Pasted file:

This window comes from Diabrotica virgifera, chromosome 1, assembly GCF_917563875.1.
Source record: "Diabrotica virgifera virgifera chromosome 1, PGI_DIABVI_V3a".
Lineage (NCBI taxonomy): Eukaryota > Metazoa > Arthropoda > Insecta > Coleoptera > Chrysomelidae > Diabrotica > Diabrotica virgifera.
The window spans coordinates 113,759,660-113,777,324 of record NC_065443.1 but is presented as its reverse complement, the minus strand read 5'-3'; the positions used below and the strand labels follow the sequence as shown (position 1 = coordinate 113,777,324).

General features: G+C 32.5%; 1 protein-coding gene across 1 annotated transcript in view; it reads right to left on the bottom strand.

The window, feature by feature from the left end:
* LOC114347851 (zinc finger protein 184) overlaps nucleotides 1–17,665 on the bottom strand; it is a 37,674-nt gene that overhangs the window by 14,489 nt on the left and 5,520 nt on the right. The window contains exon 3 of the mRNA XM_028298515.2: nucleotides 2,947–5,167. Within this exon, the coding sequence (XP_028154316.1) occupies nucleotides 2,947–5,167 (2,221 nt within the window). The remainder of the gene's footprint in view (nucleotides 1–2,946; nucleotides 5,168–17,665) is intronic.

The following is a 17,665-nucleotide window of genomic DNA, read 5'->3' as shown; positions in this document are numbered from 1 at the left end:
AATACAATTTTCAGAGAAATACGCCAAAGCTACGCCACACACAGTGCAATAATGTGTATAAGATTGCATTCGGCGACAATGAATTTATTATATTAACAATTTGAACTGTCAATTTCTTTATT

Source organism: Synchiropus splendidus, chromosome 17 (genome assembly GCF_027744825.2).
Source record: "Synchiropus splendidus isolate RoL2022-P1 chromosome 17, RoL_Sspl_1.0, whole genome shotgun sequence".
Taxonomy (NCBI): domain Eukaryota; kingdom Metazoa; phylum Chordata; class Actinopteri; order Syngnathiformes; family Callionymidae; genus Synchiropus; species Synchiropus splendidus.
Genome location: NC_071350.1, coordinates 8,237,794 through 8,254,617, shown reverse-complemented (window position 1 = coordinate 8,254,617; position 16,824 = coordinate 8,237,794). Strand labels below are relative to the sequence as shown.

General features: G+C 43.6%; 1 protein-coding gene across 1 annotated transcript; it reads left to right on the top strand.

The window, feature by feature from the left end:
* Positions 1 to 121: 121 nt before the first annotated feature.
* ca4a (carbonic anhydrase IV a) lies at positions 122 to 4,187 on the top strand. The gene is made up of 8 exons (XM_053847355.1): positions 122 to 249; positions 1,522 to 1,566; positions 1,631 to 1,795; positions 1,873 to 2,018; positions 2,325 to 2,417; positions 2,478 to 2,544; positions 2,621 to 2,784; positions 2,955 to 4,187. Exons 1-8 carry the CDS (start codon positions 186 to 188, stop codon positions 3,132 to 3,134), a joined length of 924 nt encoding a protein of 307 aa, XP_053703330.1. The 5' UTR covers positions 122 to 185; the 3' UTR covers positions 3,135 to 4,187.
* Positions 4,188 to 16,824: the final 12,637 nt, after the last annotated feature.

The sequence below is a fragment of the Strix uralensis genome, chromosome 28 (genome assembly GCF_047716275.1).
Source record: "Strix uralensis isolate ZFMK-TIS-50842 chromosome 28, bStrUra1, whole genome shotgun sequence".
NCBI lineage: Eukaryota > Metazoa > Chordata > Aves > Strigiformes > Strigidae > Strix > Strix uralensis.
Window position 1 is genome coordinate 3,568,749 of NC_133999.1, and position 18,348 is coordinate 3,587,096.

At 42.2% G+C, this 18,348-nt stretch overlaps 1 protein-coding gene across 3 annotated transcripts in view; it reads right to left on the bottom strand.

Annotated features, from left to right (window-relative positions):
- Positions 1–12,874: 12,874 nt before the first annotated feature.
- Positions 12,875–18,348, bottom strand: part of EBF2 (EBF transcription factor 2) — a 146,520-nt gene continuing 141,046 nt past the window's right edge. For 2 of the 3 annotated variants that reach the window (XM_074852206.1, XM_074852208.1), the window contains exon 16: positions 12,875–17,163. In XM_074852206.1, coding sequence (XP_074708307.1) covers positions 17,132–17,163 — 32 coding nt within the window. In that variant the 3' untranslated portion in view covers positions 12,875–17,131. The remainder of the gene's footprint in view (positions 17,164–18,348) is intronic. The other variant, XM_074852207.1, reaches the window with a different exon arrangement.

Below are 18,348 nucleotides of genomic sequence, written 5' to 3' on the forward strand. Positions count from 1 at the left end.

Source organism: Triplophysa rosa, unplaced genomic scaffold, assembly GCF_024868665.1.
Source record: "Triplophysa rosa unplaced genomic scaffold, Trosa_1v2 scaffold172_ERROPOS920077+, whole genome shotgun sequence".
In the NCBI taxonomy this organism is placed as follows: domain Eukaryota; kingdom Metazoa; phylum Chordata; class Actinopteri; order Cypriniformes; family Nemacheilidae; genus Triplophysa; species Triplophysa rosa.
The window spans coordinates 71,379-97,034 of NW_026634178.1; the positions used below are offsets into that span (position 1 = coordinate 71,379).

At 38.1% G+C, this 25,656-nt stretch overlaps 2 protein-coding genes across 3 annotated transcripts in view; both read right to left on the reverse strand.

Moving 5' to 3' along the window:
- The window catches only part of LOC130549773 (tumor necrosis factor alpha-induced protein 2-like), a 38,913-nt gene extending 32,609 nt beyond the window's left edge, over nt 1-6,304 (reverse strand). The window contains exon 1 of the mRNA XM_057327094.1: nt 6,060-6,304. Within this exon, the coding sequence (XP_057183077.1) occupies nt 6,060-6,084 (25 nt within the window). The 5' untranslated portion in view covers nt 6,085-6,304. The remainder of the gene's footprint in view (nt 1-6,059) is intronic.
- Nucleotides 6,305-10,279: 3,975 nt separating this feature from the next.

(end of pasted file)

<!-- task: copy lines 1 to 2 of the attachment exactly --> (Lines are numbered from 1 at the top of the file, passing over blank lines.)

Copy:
This window comes from Diabrotica virgifera, chromosome 1, assembly GCF_917563875.1.
Source record: "Diabrotica virgifera virgifera chromosome 1, PGI_DIABVI_V3a".